|Publication number||US7690419 B2|
|Application number||US 11/381,439|
|Publication date||Apr 6, 2010|
|Filing date||May 3, 2006|
|Priority date||Oct 20, 2003|
|Also published as||US7044199, US8397796, US20050082037, US20060185823, US20100181056|
|Publication number||11381439, 381439, US 7690419 B2, US 7690419B2, US-B2-7690419, US7690419 B2, US7690419B2|
|Inventors||John G. Thayer, Kevin L. Wert, Mark T. North, C. Scott Schaeffer|
|Original Assignee||Thermal Corp.|
|Export Citation||BiBTeX, EndNote, RefMan|
|Patent Citations (17), Referenced by (13), Classifications (13), Legal Events (5)|
|External Links: USPTO, USPTO Assignment, Espacenet|
This application is a continuation application of copending U.S. application Ser. No. 10/970,404, filed Oct. 20, 2004, which itself claims the benefit of Provisional Patent Application No. 60/512,736, filed Oct. 20, 2003.
The present invention generally relates to heat exchanging devices and more particularly, to devices adapted for removing heat from electronic circuits, systems, and the like.
It has been suggested that a computer is a thermodynamic engine that sucks entropy out of data, turns that entropy into heat, and dumps the heat into the environment. The ability of prior art thermal management technology to get that waste heat out of semiconductor circuits and into the environment, at a reasonable cost, has limited the density and clock speeds of electronic systems.
A typical characteristic of heat transfer devices for electronic systems is that the atmosphere is the final heat sink. In heat transfer devices for electronics today, a semiconductor chip is often arranged so as to thermally contact a passive heat spreader plate, which conducts the heat from the chip to one of several types of fins. The fins, in turn, convect heat to the atmosphere with natural or forced air convection. As the power to be dissipated by semiconductor devices increases with time, a problem arises in that the thermal conductivity of the available materials becomes too low to conduct the heat from the semiconductor devices to fins with an acceptable temperature drop. The thermal power density emerging from semiconductor devices today is so high that even solid copper or silver spreader plates are not adequate.
Thermal energy can sometimes be transported by an intermediate loop of recirculating fluid. Heat from a hot object is conducted into a heat transfer fluid, the fluid is pumped by some means to a different location, where the heat is conducted out of the fluid into a convective fin and finally into the atmosphere. For example, U.S. Pat. Nos. 5,125,451 and 5,274,920, issued to Matthews, provide a microscopic laminar-flow heat exchanger for cooling a heat generating device, such as a semiconductor integrated circuit. The heat exchanger consists of a plurality of thin plates which have been laminated together to form a block. The plates consist of thin copper foil strips each having a microscopic recessed portion etched into one face of the plate. These recessed portions are chemically etched to a shallow dimension, on the order of fifty microns deep, prior to lamination. Either before or after the plates are laminated together, holes are cut through the plates at opposite sides of the recessed portions such that when the stack is laminated the holes align to form a pair of coolant distribution manifolds. Each of the manifolds is essentially a tube which penetrates into the block. The tubes are connected via the plurality of microscopic channels formed from the recessed portions during the lamination process. Selectively adjusting the thickness of the channels and the coolant flow rate allows the block to function as a heat exchanger. A semiconductor die is simply placed or bonded onto the surface of the block to effectuate heat removal.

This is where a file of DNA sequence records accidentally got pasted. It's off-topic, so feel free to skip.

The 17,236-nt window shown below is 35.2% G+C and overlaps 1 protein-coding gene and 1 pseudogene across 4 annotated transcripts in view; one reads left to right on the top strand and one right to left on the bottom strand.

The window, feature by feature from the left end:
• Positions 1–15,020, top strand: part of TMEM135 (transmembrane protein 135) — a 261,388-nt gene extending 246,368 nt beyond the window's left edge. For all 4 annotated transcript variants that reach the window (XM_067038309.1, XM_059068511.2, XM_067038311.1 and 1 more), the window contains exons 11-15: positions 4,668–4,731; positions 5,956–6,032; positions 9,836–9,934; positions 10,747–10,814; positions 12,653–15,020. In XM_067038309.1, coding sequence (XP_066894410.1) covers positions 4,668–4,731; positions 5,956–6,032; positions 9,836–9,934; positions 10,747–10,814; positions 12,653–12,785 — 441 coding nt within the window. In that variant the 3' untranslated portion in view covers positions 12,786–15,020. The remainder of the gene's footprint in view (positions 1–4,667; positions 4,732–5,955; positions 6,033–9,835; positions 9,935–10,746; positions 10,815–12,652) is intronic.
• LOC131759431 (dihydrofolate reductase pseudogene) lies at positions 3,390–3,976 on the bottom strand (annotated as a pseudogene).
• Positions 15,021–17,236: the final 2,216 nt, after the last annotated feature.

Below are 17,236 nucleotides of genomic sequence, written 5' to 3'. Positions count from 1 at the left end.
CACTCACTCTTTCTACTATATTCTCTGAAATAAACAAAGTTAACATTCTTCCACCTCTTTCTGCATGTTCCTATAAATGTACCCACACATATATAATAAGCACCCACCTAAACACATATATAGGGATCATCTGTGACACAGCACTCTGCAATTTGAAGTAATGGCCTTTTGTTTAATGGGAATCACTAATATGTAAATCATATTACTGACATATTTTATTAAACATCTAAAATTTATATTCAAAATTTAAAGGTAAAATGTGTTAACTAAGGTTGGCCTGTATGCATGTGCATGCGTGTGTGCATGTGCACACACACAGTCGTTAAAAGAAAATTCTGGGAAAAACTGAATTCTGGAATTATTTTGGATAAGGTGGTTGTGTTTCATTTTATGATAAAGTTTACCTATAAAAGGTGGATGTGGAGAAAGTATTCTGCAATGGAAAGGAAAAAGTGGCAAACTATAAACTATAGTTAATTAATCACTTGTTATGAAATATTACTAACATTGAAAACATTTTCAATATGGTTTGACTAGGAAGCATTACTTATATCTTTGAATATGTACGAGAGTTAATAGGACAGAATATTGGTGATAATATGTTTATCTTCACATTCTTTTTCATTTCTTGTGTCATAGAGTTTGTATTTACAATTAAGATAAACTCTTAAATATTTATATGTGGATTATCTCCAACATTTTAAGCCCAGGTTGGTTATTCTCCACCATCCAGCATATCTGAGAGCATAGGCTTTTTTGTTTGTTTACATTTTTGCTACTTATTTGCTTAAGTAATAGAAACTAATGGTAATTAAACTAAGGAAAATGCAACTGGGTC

A significant disadvantage with structures such as are taught by Matthews is the limited surface area available for coolant contact and conductive heat transfer. Additional available surface area or a more serpentine coolant flow path, if provided, would greatly enhance the heat transfer characteristics of such devices. Unfortunately, the microscopic size of Matthews' devices, and the etching techniques used to manufacture such devices, do not provide for any meaningful increase in internal surface area or complex coolant flow paths, thereby limiting the amount of thermal energy that can be removed by a single device. Furthermore, such structures do not lend themselves easily to the use of internal structures for the creation of turbulence in the coolant as it flows through the device.
Although the creation of turbulence in coolant as it flows through a thermal transfer device is a well known technique for improving heat transfer, others have found that improved thermal performance can be achieved by configuring a fluid cooling device to support laminar fluid flow. For example, in U.S. Pat. No. 6,634,421, issued to Ognibene et al., a fluid cooling device is disclosed that includes a plurality of cold plate members, each having a plurality of imperforate plate portions and perforate portions arranged in a line with at least one connector for connecting the plate portions together at one end. The cold plate members are arranged in a stack, with respective plate portions of each cold plate member being in registration with perforate portions formed in its adjacent cold plate members in the stack. The fluid cooling device appears to provide heat transfer by close clearance laminar developing flow, which may increase the thermal performance of the fluid cooling device while maintaining low pressure drop.
None of the prior art has proved to be universally appropriate for achieving efficient thermal transfer in electronics systems.
The present invention provides a heat exchanger for cooling a heat generating device including a base having a recess with a base coolant inlet opening and a base coolant outlet opening. A porous core is positioned within the recess of the base, and has a core coolant inlet opening and a core coolant outlet opening that are arranged in corresponding relation with the base coolant inlet opening and a base coolant outlet opening so as to be in fluid communication. A lid is fitted to the base so as to enclose the porous core, with a porous gasket pinched between the porous core and the lid.